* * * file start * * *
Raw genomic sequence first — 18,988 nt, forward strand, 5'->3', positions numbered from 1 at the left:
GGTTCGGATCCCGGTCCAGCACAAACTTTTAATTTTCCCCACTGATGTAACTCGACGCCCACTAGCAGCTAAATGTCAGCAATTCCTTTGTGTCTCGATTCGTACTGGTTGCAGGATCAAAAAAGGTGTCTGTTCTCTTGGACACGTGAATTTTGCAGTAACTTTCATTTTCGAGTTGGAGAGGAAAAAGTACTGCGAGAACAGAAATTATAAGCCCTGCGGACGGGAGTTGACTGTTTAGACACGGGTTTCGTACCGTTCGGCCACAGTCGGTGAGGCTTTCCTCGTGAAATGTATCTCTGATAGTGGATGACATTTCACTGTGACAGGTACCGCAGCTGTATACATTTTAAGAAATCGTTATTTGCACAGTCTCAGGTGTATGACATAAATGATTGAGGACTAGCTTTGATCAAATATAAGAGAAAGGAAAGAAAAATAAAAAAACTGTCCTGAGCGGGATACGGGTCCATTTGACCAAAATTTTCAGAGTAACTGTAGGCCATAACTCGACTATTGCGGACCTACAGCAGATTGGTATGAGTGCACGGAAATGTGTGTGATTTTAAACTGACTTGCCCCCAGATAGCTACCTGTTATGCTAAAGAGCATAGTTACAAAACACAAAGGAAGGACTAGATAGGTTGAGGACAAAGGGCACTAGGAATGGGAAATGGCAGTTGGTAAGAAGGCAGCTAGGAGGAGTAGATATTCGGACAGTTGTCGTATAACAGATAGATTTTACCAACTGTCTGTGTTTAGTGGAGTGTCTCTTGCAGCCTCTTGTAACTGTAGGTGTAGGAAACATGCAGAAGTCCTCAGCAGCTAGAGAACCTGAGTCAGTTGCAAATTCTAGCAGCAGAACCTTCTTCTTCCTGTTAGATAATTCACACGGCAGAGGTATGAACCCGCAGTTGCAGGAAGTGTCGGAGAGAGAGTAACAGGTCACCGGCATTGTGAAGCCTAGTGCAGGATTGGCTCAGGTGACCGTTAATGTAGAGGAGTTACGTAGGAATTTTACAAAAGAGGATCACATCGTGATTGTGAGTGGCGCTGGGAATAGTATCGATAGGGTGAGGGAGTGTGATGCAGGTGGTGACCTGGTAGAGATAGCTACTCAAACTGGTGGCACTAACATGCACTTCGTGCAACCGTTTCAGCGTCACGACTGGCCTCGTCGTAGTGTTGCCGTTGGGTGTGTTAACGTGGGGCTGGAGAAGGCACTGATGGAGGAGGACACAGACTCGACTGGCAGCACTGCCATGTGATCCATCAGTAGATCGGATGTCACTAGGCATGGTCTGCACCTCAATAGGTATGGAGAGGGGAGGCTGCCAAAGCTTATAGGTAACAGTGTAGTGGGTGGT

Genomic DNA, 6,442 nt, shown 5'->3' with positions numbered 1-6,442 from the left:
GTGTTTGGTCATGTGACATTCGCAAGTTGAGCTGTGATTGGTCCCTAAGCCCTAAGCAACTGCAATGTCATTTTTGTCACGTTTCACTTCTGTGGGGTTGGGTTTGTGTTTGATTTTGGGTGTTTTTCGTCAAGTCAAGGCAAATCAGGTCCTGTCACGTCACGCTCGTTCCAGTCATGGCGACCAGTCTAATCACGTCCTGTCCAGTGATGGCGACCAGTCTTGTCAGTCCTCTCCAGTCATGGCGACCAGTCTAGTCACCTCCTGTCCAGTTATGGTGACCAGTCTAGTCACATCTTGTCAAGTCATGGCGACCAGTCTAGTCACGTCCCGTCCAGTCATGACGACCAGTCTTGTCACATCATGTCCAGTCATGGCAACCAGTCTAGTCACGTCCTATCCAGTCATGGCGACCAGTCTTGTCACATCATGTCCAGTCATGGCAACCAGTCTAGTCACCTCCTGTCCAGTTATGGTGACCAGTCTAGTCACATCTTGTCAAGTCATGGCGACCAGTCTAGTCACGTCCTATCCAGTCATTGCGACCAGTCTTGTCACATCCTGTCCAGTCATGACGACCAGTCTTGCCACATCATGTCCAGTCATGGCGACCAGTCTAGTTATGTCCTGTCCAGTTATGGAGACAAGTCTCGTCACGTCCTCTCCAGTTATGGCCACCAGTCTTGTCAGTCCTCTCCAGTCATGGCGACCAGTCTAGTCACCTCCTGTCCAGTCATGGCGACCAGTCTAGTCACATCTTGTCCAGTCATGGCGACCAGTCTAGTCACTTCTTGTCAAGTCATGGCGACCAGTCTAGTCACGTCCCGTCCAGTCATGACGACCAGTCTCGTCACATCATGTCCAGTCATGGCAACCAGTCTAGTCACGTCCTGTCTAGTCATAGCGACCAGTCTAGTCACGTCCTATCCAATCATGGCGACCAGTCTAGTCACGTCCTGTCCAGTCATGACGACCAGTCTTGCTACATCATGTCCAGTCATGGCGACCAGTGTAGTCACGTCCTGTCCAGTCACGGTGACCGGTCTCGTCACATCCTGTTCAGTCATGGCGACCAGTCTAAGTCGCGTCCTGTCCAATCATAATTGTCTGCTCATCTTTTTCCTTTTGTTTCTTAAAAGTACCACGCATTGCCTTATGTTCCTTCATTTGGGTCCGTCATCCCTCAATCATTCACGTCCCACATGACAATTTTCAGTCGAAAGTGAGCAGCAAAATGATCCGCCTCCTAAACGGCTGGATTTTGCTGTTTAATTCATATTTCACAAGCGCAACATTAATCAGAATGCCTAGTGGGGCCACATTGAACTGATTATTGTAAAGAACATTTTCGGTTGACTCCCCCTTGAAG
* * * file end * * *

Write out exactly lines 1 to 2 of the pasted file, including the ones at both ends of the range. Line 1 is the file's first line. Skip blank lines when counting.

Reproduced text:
Raw genomic sequence first — 18,988 nt, forward strand, 5'->3', positions numbered from 1 at the left:
GGTTCGGATCCCGGTCCAGCACAAACTTTTAATTTTCCCCACTGATGTAACTCGACGCCCACTAGCAGCTAAATGTCAGCAATTCCTTTGTGTCTCGATTCGTACTGGTTGCAGGATCAAAAAAGGTGTCTGTTCTCTTGGACACGTGAATTTTGCAGTAACTTTCATTTTCGAGTTGGAGAGGAAAAAGTACTGCGAGAACAGAAATTATAAGCCCTGCGGACGGGAGTTGACTGTTTAGACACGGGTTTCGTACCGTTCGGCCACAGTCGGTGAGGCTTTCCTCGTGAAATGTATCTCTGATAGTGGATGACATTTCACTGTGACAGGTACCGCAGCTGTATACATTTTAAGAAATCGTTATTTGCACAGTCTCAGGTGTATGACATAAATGATTGAGGACTAGCTTTGATCAAATATAAGAGAAAGGAAAGAAAAATAAAAAAACTGTCCTGAGCGGGATACGGGTCCATTTGACCAAAATTTTCAGAGTAACTGTAGGCCATAACTCGACTATTGCGGACCTACAGCAGATTGGTATGAGTGCACGGAAATGTGTGTGATTTTAAACTGACTTGCCCCCAGATAGCTACCTGTTATGCTAAAGAGCATAGTTACAAAACACAAAGGAAGGACTAGATAGGTTGAGGACAAAGGGCACTAGGAATGGGAAATGGCAGTTGGTAAGAAGGCAGCTAGGAGGAGTAGATATTCGGACAGTTGTCGTATAACAGATAGATTTTACCAACTGTCTGTGTTTAGTGGAGTGTCTCTTGCAGCCTCTTGTAACTGTAGGTGTAGGAAACATGCAGAAGTCCTCAGCAGCTAGAGAACCTGAGTCAGTTGCAAATTCTAGCAGCAGAACCTTCTTCTTCCTGTTAGATAATTCACACGGCAGAGGTATGAACCCGCAGTTGCAGGAAGTGTCGGAGAGAGAGTAACAGGTCACCGGCATTGTGAAGCCTAGTGCAGGATTGGCTCAGGTGACCGTTAATGTAGAGGAGTTACGTAGGAATTTTACAAAAGAGGATCACATCGTGATTGTGAGTGGCGCTGGGAATAGTATCGATAGGGTGAGGGAGTGTGATGCAGGTGGTGACCTGGTAGAGATAGCTACTCAAACTGGTGGCACTAACATGCACTTCGTGCAACCGTTTCAGCGTCACGACTGGCCTCGTCGTAGTGTTGCCGTTGGGTGTGTTAACGTGGGGCTGGAGAAGGCACTGATGGAGGAGGACACAGACTCGACTGGCAGCACTGCCATGTGATCCATCAGTAGATCGGATGTCACTAGGCATGGTCTGCACCTCAATAGGTATGGAGAGGGGAGGCTGCCAAAGCTTATAGGTAACAGTGTAGTGGGTGGT